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Open Access Research article

RNomics and Modomics in the halophilic archaea Haloferax volcanii: identification of RNA modification genes

Henri Grosjean123, Christine Gaspin4, Christian Marck5, Wayne A Decatur6 and Valérie de Crécy-Lagard1*

Author Affiliations

1 Department of Microbiology and Department of Microbiology and Cell Science, University of Florida, Gainsville, FL-32611, Florida, USA

2 IGM, Université de Paris-sud, UMR 8621, Orsay, F 91405, France

3 CNRS, IGM, Orsay, F-91405, France

4 National Institute of Agronomical Research, Biometrics and Artificial Intelligence Department, Chemin de Borde-Rouge, Auzeville BP 27, 31326 Castanet-Tolosan, France

5 Institut de Biologie et de Technologies de Saclay (iBiTecS), Commissariat à l'Energie Atomique (CEA), Gif sur Yvette, F-91191, France

6 Department of Biochemistry and Molecular Biology, University of Massachussets, Amerherst, MA 01003, Massachusetts, USA

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BMC Genomics 2008, 9:470  doi:10.1186/1471-2164-9-470

Published: 9 October 2008



Naturally occurring RNAs contain numerous enzymatically altered nucleosides. Differences in RNA populations (RNomics) and pattern of RNA modifications (Modomics) depends on the organism analyzed and are two of the criteria that distinguish the three kingdoms of life. If the genomic sequences of the RNA molecules can be derived from whole genome sequence information, the modification profile cannot and requires or direct sequencing of the RNAs or predictive methods base on the presence or absence of the modifications genes.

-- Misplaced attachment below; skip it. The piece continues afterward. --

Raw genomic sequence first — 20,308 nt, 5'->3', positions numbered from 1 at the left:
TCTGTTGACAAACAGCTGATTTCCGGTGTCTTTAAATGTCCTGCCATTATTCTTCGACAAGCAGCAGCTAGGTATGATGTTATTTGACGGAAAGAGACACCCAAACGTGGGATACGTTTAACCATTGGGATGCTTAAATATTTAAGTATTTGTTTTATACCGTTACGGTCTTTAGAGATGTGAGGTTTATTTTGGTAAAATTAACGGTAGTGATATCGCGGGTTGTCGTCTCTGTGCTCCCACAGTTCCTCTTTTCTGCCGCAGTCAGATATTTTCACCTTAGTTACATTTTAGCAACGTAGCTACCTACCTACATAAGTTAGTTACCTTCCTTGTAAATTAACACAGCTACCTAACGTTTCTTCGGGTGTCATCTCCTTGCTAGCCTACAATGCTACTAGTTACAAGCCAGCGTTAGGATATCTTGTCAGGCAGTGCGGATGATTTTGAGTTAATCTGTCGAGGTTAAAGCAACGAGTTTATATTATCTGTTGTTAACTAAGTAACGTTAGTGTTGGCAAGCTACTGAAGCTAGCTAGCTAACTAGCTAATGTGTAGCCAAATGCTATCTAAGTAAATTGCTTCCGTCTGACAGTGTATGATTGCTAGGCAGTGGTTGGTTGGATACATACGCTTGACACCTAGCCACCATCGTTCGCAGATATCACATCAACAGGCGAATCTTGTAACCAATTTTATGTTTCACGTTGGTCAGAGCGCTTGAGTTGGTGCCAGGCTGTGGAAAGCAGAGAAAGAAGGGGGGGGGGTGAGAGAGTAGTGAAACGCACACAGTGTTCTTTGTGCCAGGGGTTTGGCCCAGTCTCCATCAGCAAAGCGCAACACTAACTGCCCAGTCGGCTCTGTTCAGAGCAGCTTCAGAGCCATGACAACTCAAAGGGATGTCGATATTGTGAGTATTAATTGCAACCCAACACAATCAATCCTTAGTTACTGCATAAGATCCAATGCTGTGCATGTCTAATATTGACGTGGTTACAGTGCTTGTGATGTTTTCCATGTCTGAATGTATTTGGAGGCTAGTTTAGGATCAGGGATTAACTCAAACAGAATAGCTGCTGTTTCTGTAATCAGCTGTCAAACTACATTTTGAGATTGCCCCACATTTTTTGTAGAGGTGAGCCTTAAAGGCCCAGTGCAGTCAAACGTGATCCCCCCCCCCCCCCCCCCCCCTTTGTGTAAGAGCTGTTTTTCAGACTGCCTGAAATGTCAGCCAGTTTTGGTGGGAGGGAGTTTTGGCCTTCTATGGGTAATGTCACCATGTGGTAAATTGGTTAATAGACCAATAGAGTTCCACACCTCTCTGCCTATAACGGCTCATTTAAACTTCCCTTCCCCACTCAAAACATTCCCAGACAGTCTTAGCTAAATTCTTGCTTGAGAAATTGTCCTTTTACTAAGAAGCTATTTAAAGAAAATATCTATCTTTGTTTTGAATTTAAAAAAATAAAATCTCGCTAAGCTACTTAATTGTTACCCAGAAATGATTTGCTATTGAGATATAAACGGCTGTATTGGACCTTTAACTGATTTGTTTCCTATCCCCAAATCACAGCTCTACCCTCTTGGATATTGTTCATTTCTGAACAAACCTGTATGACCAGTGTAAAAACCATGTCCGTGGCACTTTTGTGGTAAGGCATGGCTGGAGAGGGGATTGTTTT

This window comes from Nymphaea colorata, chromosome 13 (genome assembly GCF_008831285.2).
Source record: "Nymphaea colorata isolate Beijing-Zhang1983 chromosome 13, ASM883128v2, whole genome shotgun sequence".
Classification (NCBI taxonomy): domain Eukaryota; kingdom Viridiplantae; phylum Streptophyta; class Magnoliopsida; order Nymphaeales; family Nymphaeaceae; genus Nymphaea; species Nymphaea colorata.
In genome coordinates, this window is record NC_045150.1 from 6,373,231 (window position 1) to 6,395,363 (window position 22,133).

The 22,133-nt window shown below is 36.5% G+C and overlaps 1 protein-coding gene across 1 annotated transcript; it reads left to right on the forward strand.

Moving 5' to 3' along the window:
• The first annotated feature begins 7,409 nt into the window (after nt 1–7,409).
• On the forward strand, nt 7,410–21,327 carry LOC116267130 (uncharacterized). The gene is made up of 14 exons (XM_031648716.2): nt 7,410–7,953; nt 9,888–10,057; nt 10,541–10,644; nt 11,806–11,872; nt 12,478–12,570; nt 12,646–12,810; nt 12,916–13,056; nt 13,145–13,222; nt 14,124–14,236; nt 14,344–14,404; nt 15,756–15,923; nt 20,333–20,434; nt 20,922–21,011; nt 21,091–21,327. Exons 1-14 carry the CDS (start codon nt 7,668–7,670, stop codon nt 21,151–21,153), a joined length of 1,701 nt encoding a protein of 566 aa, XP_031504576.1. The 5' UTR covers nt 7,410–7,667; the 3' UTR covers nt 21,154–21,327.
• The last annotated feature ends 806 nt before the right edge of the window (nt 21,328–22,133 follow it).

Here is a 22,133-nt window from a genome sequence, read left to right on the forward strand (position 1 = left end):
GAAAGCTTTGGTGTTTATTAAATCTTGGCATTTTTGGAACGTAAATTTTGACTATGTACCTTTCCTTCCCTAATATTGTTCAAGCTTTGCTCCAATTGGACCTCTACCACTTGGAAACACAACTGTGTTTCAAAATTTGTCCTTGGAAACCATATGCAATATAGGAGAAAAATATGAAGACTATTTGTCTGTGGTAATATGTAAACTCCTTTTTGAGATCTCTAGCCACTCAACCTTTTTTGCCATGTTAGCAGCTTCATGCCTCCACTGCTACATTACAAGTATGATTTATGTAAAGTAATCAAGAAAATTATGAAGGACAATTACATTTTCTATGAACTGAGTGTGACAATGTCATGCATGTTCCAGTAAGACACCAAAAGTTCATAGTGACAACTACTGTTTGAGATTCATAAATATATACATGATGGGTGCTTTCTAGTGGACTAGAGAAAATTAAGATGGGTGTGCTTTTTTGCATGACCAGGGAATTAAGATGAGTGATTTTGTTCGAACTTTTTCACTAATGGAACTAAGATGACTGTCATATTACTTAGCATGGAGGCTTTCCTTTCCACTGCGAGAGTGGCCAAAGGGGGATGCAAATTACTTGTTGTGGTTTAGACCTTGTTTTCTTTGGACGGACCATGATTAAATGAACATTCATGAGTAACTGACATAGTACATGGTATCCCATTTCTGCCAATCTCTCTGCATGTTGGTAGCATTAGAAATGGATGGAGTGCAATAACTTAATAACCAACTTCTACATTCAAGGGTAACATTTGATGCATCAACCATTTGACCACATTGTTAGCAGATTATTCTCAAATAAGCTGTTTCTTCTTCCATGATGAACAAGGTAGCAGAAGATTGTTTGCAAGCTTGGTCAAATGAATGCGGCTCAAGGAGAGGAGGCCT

By employing a comparative genomics approach, we predicted almost all of the genes coding for the t+rRNA modification enzymes in the mesophilic moderate halophile Haloferax volcanii. These encode both guide RNAs and enzymes. Some are orthologous to previously identified genes in Archaea, Bacteria or in Saccharomyces cerevisiae, but several are original predictions.


The number of modifications in t+rRNAs in the halophilic archaeon is surprisingly low when compared with other Archaea or Bacteria, particularly the hyperthermophilic organisms. This may result from the specific lifestyle of halophiles that require high intracellular salt concentration for survival. This salt content could allow RNA to maintain its functional structural integrity with fewer modifications. We predict that the few modifications present must be particularly important for decoding, accuracy of translation or are modifications that cannot be functionally replaced by the electrostatic interactions provided by the surrounding salt-ions. This analysis also guides future experimental validation work aiming to complete the understanding of the function of RNA modifications in Archaeal translation.